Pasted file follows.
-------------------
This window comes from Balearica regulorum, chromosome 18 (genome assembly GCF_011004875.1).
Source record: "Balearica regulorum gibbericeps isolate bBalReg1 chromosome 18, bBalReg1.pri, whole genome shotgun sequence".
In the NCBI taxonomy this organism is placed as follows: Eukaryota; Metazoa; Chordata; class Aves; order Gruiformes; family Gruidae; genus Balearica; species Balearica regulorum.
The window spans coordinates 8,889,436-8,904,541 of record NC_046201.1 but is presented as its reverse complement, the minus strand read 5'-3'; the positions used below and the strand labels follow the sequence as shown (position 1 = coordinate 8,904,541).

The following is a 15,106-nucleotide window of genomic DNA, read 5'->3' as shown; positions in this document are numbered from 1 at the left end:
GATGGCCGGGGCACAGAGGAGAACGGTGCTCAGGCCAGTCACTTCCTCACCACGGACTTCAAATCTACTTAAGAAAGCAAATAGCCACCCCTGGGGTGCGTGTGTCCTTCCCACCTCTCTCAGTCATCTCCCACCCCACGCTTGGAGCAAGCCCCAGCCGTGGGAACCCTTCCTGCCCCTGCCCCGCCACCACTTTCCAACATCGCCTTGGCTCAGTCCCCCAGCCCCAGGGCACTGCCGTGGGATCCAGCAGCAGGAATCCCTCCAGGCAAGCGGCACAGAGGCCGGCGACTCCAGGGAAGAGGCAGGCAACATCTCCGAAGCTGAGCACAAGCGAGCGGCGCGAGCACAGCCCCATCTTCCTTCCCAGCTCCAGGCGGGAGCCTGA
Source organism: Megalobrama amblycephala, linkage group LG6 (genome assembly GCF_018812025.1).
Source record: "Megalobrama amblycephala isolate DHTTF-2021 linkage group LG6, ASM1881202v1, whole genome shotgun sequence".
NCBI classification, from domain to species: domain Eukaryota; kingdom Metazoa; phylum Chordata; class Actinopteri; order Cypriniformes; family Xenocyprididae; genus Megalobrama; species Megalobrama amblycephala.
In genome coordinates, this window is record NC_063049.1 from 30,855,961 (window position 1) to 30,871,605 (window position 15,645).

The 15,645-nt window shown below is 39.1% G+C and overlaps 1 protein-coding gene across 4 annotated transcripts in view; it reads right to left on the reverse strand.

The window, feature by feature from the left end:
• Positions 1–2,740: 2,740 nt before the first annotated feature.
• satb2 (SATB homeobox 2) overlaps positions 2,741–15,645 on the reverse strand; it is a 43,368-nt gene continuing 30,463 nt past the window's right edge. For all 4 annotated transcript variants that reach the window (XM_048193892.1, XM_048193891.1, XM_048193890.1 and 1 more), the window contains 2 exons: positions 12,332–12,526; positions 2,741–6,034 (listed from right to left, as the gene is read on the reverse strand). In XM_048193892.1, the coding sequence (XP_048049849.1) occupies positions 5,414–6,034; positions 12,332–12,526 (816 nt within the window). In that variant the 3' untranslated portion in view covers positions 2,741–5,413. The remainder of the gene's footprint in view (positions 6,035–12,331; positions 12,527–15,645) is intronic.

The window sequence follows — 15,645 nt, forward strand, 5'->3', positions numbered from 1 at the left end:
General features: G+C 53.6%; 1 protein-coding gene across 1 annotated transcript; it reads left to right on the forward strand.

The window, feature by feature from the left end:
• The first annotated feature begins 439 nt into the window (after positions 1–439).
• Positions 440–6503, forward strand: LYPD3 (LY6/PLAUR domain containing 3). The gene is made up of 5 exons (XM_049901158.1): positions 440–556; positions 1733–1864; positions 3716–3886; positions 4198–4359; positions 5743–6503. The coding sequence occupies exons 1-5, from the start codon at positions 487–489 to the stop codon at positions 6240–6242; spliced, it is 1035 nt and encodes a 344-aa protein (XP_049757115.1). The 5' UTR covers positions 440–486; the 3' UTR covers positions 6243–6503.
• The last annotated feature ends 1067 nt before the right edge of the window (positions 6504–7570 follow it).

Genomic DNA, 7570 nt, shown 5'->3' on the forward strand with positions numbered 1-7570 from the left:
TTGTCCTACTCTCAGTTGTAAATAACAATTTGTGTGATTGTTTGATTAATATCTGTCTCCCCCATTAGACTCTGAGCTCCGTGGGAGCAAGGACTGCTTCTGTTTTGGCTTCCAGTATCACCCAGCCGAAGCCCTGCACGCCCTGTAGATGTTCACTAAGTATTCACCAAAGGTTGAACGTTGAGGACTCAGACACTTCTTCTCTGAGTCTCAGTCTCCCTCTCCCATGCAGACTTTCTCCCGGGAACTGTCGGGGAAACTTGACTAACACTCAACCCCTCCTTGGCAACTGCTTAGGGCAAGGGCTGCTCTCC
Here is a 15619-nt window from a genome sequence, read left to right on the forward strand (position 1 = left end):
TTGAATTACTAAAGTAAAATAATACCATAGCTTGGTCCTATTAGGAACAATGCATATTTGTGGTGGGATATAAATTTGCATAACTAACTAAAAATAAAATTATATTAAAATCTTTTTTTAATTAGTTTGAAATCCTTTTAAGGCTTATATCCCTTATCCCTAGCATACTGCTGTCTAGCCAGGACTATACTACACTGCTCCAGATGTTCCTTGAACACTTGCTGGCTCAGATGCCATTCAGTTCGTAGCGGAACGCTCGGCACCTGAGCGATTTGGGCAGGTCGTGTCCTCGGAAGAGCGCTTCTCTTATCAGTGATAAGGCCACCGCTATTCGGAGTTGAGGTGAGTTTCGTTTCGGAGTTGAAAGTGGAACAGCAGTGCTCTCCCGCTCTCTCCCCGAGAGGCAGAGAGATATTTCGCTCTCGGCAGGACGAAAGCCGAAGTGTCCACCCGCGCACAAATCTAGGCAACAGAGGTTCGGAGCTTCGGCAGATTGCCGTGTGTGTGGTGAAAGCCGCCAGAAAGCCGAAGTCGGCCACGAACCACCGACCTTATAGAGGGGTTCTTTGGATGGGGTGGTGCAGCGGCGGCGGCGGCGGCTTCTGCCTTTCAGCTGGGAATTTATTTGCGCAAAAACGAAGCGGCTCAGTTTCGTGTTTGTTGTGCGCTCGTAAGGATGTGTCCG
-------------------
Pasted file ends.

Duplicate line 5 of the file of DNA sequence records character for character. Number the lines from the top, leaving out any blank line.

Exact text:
The following is a 15,106-nucleotide window of genomic DNA, read 5'->3' as shown; positions in this document are numbered from 1 at the left end: